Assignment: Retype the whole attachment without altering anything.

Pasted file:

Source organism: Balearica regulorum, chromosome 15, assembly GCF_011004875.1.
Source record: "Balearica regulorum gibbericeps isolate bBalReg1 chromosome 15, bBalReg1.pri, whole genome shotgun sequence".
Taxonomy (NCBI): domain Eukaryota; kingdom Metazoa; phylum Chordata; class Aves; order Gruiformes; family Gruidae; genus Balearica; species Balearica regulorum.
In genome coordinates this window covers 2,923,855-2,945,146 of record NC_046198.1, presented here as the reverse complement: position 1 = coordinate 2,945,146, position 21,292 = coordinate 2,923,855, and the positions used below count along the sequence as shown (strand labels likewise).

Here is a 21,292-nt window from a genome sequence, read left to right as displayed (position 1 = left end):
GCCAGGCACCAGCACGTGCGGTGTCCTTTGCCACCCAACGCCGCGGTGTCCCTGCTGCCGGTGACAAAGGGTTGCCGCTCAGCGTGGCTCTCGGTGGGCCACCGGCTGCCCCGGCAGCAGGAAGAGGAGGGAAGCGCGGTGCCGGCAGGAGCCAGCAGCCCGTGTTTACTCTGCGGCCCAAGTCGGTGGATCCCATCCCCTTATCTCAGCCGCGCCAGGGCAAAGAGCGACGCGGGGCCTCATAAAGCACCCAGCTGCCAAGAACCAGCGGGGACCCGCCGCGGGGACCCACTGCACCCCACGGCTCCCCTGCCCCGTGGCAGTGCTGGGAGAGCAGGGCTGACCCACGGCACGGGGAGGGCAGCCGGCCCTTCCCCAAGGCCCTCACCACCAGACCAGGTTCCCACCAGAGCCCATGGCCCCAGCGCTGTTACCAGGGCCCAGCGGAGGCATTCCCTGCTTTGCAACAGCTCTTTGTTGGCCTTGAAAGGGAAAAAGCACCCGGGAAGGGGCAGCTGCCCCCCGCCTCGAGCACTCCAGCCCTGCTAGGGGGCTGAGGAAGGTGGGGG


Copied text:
Source organism: Balearica regulorum, chromosome 15, assembly GCF_011004875.1.
Source record: "Balearica regulorum gibbericeps isolate bBalReg1 chromosome 15, bBalReg1.pri, whole genome shotgun sequence".
Taxonomy (NCBI): domain Eukaryota; kingdom Metazoa; phylum Chordata; class Aves; order Gruiformes; family Gruidae; genus Balearica; species Balearica regulorum.
In genome coordinates this window covers 2,923,855-2,945,146 of record NC_046198.1, presented here as the reverse complement: position 1 = coordinate 2,945,146, position 21,292 = coordinate 2,923,855, and the positions used below count along the sequence as shown (strand labels likewise).

Here is a 21,292-nt window from a genome sequence, read left to right as displayed (position 1 = left end):
GCCAGGCACCAGCACGTGCGGTGTCCTTTGCCACCCAACGCCGCGGTGTCCCTGCTGCCGGTGACAAAGGGTTGCCGCTCAGCGTGGCTCTCGGTGGGCCACCGGCTGCCCCGGCAGCAGGAAGAGGAGGGAAGCGCGGTGCCGGCAGGAGCCAGCAGCCCGTGTTTACTCTGCGGCCCAAGTCGGTGGATCCCATCCCCTTATCTCAGCCGCGCCAGGGCAAAGAGCGACGCGGGGCCTCATAAAGCACCCAGCTGCCAAGAACCAGCGGGGACCCGCCGCGGGGACCCACTGCACCCCACGGCTCCCCTGCCCCGTGGCAGTGCTGGGAGAGCAGGGCTGACCCACGGCACGGGGAGGGCAGCCGGCCCTTCCCCAAGGCCCTCACCACCAGACCAGGTTCCCACCAGAGCCCATGGCCCCAGCGCTGTTACCAGGGCCCAGCGGAGGCATTCCCTGCTTTGCAACAGCTCTTTGTTGGCCTTGAAAGGGAAAAAGCACCCGGGAAGGGGCAGCTGCCCCCCGCCTCGAGCACTCCAGCCCTGCTAGGGGGCTGAGGAAGGTGGGGG